Churches use funds to ‘extend hope of Christ’ to community following debt payment

Churches use funds to ‘extend hope of Christ’ to community following debt payment

By Grace Thornton
The Alabama Baptist

When Josh Burnham became pastor of Bethel Baptist Church, Odenville, four years ago, he realized they needed to get rid of something — and quickly.

“We’d had a debt since 1998 that was not overwhelming us, but definitely limited our desire to reach the nations for the gospel,” he said.

So one Sunday, Burnham got up in the pulpit and issued a simple challenge.

“I said, ‘If God has been generous to you, let’s be generous as we give,’” he said.

And through that call, Bethel Baptist paid off about $800,000 in debt in less than three years.

But they didn’t stop there.

The next month, instead of paying their normal debt payment, they took that money and looked for a way to use it to show love to the community.

“Creatively, I thought it was symbolically important to take every penny of that next building payment, which would’ve been last November,” Burnham said. “We wanted to celebrate what God had done and give it away. We had things we could’ve used it for, but we didn’t want it to stay within the walls of the church. We wanted all of it to go to reaching St. Clair County, [the state] or the nations.”

He had heard of other churches who had blessed their community by paying off medical debt, but when he reached out to a local organization, he discovered a campaign was already in place to take care of that in the Birmingham area.

‘Heart of the church’

So Burnham looked to the local school system and uncovered another way to show love to their community — to pay off the schools’ debt for the students on a free or reduced lunch.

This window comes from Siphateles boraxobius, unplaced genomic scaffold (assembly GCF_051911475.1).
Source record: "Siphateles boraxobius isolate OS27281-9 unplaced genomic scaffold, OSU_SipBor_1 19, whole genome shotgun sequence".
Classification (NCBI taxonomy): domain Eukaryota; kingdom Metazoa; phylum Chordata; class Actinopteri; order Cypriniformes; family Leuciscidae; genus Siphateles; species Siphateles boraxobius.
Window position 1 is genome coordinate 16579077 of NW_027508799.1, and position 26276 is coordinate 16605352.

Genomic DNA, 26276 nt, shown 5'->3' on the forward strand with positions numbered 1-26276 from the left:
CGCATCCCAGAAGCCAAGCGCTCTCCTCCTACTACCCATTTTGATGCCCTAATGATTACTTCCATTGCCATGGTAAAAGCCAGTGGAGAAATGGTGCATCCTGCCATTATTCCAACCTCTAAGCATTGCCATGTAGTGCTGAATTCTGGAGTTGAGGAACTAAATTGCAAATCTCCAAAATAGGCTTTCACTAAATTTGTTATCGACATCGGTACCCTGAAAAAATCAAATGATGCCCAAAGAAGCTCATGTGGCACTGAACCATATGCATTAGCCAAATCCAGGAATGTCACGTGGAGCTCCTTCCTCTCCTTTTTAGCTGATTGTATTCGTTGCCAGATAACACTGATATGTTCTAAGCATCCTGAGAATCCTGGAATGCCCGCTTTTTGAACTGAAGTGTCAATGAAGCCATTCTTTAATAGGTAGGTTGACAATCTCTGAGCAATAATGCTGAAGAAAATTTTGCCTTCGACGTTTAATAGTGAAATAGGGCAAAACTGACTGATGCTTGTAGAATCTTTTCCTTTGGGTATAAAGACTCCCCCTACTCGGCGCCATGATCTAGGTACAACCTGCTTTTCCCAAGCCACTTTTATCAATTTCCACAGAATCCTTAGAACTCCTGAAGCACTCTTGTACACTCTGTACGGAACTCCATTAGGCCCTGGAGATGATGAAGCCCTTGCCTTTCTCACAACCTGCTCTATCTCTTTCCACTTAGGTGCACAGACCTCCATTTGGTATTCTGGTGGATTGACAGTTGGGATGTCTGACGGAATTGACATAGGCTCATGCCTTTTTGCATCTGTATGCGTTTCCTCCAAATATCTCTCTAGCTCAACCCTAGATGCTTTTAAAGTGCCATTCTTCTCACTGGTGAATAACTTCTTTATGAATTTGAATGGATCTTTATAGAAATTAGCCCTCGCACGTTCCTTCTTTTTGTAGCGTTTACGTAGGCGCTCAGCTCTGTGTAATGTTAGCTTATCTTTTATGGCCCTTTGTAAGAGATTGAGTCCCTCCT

“We wanted to connect the idea that we’ve paid off our debt, let’s help pay off the debts of others because Jesus has [paid] our debt,” Burnham said. “We did it just because we felt like God was leading us to do it, no strings attached.”

They didn’t expect anything in return, but they began to receive notes from principals and others in the community saying thanks.

“It ended up being a way the community saw the heart of our church — that we love them, that we want to see St. Clair County come to faith in Jesus Christ because He is what they’re longing for,” Burnham said. “God isn’t asking us to give to hoard for His kingdom — He’s asking us to give to make a difference. We want to see Kingdom growth. For us, this is a small reminder of where our emphasis should be.”

Not too far down the road, Valley View Baptist Church, Leeds, felt God leading them to do something similar. Back in the fall, the congregation paid off the loan they took out in 2015 to renovate their fellowship hall.

“The completion of payment comes a full year ahead of the initial payment schedule,” said Pastor Wesley Braswell, noting they celebrated during their worship service Feb. 23.

‘Need to bless others’

Some of the money they put into the debt payoff came from the sale of a parcel of land across the road from the church. But they did something else with the proceeds from the land, too — they gave more than $11,000 to support six local, regional and international organizations.

“We felt like God had blessed us with that land and blessed us with the sale of that land, so we needed to use those proceeds to bless others,” Braswell said. “Our mission statement is ‘Building relationships with our community to discover hope in Jesus Christ.’”

With that in mind, they gave funds to some organizations they felt were working to accomplish the same mission — the International Mission Board, Alabama Baptist Children’s Homes & Family Ministries, two other children’s homes in the area, a local crisis pregnancy center and Leeds Outreach, a ministry providing food and other resources for those in need.

“We want to provide hope to those around us, to extend the hope that is only found in Christ,” Braswell said. “We felt it important to use a portion of those proceeds to do that, and we wanted to follow in obedience to the Lord.”